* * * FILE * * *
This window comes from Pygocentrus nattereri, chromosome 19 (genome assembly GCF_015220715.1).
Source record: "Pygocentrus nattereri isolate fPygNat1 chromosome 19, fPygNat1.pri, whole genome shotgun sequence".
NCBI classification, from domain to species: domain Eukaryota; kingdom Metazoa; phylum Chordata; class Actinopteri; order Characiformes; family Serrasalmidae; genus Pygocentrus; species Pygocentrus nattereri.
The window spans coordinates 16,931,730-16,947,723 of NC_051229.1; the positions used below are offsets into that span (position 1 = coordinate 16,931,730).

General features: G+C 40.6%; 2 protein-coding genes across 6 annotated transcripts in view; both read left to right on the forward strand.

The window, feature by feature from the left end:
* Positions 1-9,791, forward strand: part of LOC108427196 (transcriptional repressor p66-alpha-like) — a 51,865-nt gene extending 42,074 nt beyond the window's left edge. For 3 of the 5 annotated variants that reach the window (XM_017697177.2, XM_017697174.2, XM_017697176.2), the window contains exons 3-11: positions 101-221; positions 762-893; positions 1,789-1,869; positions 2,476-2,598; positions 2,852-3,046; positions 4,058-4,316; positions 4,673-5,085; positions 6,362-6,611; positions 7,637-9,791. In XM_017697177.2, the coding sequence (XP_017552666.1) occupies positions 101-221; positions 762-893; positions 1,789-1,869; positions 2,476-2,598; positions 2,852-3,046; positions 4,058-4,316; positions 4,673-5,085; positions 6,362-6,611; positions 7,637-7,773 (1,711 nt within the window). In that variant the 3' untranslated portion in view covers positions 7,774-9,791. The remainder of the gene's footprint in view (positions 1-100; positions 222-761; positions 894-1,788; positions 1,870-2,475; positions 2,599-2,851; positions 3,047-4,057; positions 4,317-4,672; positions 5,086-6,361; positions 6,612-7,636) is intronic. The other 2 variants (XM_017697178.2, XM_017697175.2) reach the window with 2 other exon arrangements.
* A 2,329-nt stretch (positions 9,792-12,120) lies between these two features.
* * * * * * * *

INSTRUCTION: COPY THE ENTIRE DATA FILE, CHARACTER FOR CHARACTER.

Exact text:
This window comes from Pygocentrus nattereri, chromosome 19 (genome assembly GCF_015220715.1).
Source record: "Pygocentrus nattereri isolate fPygNat1 chromosome 19, fPygNat1.pri, whole genome shotgun sequence".
NCBI classification, from domain to species: domain Eukaryota; kingdom Metazoa; phylum Chordata; class Actinopteri; order Characiformes; family Serrasalmidae; genus Pygocentrus; species Pygocentrus nattereri.
The window spans coordinates 16,931,730-16,947,723 of NC_051229.1; the positions used below are offsets into that span (position 1 = coordinate 16,931,730).

General features: G+C 40.6%; 2 protein-coding genes across 6 annotated transcripts in view; both read left to right on the forward strand.

The window, feature by feature from the left end:
* Positions 1-9,791, forward strand: part of LOC108427196 (transcriptional repressor p66-alpha-like) — a 51,865-nt gene extending 42,074 nt beyond the window's left edge. For 3 of the 5 annotated variants that reach the window (XM_017697177.2, XM_017697174.2, XM_017697176.2), the window contains exons 3-11: positions 101-221; positions 762-893; positions 1,789-1,869; positions 2,476-2,598; positions 2,852-3,046; positions 4,058-4,316; positions 4,673-5,085; positions 6,362-6,611; positions 7,637-9,791. In XM_017697177.2, the coding sequence (XP_017552666.1) occupies positions 101-221; positions 762-893; positions 1,789-1,869; positions 2,476-2,598; positions 2,852-3,046; positions 4,058-4,316; positions 4,673-5,085; positions 6,362-6,611; positions 7,637-7,773 (1,711 nt within the window). In that variant the 3' untranslated portion in view covers positions 7,774-9,791. The remainder of the gene's footprint in view (positions 1-100; positions 222-761; positions 894-1,788; positions 1,870-2,475; positions 2,599-2,851; positions 3,047-4,057; positions 4,317-4,672; positions 5,086-6,361; positions 6,612-7,636) is intronic. The other 2 variants (XM_017697178.2, XM_017697175.2) reach the window with 2 other exon arrangements.
* A 2,329-nt stretch (positions 9,792-12,120) lies between these two features.